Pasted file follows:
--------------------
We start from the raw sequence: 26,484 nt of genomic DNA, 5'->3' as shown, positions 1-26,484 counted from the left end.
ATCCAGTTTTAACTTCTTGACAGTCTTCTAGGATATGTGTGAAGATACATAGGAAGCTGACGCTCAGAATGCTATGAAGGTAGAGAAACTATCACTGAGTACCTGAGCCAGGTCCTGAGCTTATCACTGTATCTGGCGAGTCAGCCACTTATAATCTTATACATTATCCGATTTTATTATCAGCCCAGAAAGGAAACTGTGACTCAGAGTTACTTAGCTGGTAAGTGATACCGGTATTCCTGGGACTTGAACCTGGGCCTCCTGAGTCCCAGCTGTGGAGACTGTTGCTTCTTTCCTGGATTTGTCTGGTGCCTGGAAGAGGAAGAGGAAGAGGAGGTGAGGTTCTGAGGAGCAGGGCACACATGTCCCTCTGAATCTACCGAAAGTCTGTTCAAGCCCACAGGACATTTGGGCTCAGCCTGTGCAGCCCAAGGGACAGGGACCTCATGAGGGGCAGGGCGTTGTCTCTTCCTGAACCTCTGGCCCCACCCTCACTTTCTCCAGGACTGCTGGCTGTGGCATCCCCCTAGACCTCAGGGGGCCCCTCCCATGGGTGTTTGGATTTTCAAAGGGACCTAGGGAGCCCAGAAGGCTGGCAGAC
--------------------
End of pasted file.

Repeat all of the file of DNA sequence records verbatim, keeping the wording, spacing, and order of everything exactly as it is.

We start from the raw sequence: 26,484 nt of genomic DNA, 5'->3' as shown, positions 1-26,484 counted from the left end.
ATCCAGTTTTAACTTCTTGACAGTCTTCTAGGATATGTGTGAAGATACATAGGAAGCTGACGCTCAGAATGCTATGAAGGTAGAGAAACTATCACTGAGTACCTGAGCCAGGTCCTGAGCTTATCACTGTATCTGGCGAGTCAGCCACTTATAATCTTATACATTATCCGATTTTATTATCAGCCCAGAAAGGAAACTGTGACTCAGAGTTACTTAGCTGGTAAGTGATACCGGTATTCCTGGGACTTGAACCTGGGCCTCCTGAGTCCCAGCTGTGGAGACTGTTGCTTCTTTCCTGGATTTGTCTGGTGCCTGGAAGAGGAAGAGGAAGAGGAGGTGAGGTTCTGAGGAGCAGGGCACACATGTCCCTCTGAATCTACCGAAAGTCTGTTCAAGCCCACAGGACATTTGGGCTCAGCCTGTGCAGCCCAAGGGACAGGGACCTCATGAGGGGCAGGGCGTTGTCTCTTCCTGAACCTCTGGCCCCACCCTCACTTTCTCCAGGACTGCTGGCTGTGGCATCCCCCTAGACCTCAGGGGGCCCCTCCCATGGGTGTTTGGATTTTCAAAGGGACCTAGGGAGCCCAGAAGGCTGGCAGAC